Screening the Curriculum Vitae (CV)
When hiring you'll more than likely be inundated with CVs, read our guide and learn how to pick out the best ones
Last time, we discussed how to attract the right candidates for your role. The next step in our recruitment process is identifying which of the applicants from whom we receive CVs we will actually invite in.
Name: Neil Shorney
Current employer: Naturally Sales Ltd
Relevant skills: Extensive knowledge of astrophysics, fluent in mandarin and accomplished ballet dancer
Unfortunately, we can’t always rely on a CV to be an accurate summary of a candidate’s experience and skills. We need some techniques to identify which CVs are accurate, which are exaggerated, and which are simply untrue. We also need to decide what our tolerance is for inconsistency or elaboration on CVs. Just because people exaggerate their experience doesn’t make them unsuitable for the job, but we need to use a combination of CV-screening and interview techniques to get the real story.
Step 1: Presentation*
The first step is to consider the overall presentation of the CV in the file you receive. Does the document look nice? Is it structured in a logical way? Do the format and layout keep you interested? The layout of a CV can tell you a lot about how innovative the candidate will be and how much care has been taken, and will be taken in future. You might not want something too “far out” (like, for example, a Manga CV), but within the bounds of a professional image, the CV should be interesting enough to grab your attention.
*Be aware than some recruitment consultants add their logo or remove contact information from CVs, and this exercise can negatively impact the overall presentation yet is outside of the candidate’s control.
Step 2: Attention to detail
Look through the CV for errors. In these days of spell-checkers and grammar-checkers, there are no excuses for mistakes. Look particularly for errors which can’t be picked up easily by software, such as in punctuation, or incorrect use of plurals. A good candidate should spend a lot of effort in crafting their CV, and should also be asking other people to proof-read. Errors illustrate very poor attention to detail which could be a sign of things to come.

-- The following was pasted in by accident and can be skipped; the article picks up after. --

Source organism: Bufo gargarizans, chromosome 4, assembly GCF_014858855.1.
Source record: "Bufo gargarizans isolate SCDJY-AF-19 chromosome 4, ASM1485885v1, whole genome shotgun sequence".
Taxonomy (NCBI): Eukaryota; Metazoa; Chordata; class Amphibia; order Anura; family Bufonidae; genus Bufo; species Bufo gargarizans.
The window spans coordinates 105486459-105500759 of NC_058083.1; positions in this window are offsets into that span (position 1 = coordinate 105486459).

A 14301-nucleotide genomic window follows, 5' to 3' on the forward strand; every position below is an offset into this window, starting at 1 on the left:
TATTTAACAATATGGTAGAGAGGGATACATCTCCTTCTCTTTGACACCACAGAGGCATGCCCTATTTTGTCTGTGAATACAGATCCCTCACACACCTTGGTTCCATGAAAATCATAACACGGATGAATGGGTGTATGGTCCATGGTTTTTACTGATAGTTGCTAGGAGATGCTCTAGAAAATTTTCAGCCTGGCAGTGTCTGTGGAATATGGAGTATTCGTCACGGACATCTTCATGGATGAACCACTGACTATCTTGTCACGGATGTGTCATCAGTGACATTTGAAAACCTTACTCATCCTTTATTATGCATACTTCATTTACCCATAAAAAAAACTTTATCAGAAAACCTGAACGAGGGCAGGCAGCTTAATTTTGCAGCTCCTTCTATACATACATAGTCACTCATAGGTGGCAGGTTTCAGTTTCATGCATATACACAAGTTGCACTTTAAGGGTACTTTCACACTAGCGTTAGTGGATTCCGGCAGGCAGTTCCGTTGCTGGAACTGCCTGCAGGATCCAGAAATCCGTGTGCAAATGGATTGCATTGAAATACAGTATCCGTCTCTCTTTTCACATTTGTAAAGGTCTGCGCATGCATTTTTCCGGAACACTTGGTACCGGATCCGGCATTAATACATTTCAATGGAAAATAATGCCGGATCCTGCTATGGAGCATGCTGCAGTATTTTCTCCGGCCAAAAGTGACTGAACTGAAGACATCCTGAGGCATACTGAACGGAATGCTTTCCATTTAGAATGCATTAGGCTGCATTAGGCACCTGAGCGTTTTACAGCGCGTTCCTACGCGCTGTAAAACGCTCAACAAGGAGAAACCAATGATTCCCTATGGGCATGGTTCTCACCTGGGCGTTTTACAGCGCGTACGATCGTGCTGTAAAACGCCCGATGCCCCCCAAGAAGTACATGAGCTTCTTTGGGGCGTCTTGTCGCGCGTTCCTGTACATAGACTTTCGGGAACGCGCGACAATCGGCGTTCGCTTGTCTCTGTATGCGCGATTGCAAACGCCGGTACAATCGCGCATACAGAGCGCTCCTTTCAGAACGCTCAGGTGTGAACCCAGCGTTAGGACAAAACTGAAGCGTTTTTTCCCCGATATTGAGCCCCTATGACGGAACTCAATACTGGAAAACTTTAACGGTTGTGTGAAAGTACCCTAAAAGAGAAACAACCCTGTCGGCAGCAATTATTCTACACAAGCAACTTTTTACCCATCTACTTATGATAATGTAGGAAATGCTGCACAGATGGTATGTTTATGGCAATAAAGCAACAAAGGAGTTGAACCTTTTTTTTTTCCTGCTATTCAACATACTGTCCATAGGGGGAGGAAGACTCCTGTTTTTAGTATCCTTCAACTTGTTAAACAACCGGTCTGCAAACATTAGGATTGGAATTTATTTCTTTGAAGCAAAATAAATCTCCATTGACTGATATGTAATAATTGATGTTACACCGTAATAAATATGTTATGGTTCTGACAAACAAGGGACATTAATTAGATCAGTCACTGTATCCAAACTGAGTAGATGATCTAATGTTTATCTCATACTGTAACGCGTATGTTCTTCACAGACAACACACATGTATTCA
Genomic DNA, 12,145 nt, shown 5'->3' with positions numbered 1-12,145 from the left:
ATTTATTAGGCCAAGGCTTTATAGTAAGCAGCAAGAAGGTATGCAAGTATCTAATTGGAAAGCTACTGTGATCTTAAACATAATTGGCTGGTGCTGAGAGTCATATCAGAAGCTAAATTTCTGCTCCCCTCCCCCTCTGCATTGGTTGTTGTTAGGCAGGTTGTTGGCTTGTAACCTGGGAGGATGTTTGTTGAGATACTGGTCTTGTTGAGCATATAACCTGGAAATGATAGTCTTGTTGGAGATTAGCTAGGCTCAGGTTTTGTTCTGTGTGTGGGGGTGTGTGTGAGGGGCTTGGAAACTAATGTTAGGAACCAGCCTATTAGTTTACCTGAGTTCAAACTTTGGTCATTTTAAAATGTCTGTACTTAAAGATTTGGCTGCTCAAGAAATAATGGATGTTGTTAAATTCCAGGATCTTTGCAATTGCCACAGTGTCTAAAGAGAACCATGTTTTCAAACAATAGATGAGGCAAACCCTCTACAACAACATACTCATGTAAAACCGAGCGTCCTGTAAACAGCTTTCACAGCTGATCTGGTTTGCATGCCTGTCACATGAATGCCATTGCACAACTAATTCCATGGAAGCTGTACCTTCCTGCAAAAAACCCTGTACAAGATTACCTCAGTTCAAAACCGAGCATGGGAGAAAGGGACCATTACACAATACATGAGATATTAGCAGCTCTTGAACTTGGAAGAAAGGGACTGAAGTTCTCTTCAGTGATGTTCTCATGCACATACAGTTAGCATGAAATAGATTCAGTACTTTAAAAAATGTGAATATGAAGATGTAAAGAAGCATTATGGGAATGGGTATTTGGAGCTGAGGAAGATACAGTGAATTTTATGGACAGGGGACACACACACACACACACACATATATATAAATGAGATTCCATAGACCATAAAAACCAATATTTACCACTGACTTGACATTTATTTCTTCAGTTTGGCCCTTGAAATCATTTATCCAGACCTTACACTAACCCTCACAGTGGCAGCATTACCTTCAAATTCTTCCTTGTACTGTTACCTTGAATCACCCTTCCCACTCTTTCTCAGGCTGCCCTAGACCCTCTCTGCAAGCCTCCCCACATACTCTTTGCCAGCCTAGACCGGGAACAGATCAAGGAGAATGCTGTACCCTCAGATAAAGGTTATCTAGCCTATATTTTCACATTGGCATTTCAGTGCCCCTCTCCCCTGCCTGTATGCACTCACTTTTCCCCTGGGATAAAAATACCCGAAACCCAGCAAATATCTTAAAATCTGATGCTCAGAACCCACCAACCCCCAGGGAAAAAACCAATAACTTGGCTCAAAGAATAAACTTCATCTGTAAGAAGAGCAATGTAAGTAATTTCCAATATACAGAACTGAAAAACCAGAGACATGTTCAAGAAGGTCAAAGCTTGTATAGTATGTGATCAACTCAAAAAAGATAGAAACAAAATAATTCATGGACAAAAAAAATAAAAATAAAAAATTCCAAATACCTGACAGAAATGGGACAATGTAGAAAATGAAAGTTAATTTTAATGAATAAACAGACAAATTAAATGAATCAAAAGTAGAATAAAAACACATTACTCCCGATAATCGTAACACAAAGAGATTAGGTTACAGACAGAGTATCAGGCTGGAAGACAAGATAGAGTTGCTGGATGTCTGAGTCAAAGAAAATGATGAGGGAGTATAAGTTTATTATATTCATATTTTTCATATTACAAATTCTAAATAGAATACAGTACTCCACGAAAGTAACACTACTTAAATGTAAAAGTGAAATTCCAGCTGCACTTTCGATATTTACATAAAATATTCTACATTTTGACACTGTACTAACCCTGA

Step 3: Inconsistencies and unusual employment patterns
When you recruit, you’re most likely looking for someone who will be with the company for a reasonable period of time, and any history of “job-hopping” should ring warning bells. There are various patterns to beware of. If someone has more than two jobs which have been held for less than a year, beware that this person might get itchy feet quite soon. Perhaps the reason for leaving was a bad job rather than their own desires, but if nothing else, this shows that perhaps the candidate doesn’t have a track record of considering job fit. Another pattern to beware of, particularly in salespeople, is only one job on the CV, but leaving that job after a year. It’s possible that the candidate is not a very good salesperson and jumped from this first job before being pushed.
Whilst regular employment changes can be a bad sign, so is staying in the same job for a long time with little career progression. This could be a sign of someone who lacks ambition, or who never shone enough in their previous company to warrant progression.
Step 4: Relevant experience
Unless you’re recruiting for an apprentice role, you’ll expect the candidate to have relevant experience. Most will indicate this if you specified this in the job description, but the candidate may be looking for a bigger leap than they should be, so if you require previous experience, make sure it’s on the CV, and make a note to check at interview stage that the experience really is as the candidate has indicated.
Step 5: Preparing for the interview
So… you’ve screened the CVs and hopefully now you have a selection of candidates you’d like to invite in for interview. Your task now is to convert any concerns from the CV into interview questions to put the candidate on the spot and satisfy yourself that they really have the skills and attributes which they claim. Within your general interview framework, you should ensure that you address all these points to maximise your chances of recruiting the right person for the job.
In the next installment, we’ll look at interview technique and how you can be sure that the person you’ve read about is the same as the person you meet.Neil Shorney, Director,
Neil Shorney is the director of Naturally Sales Ltd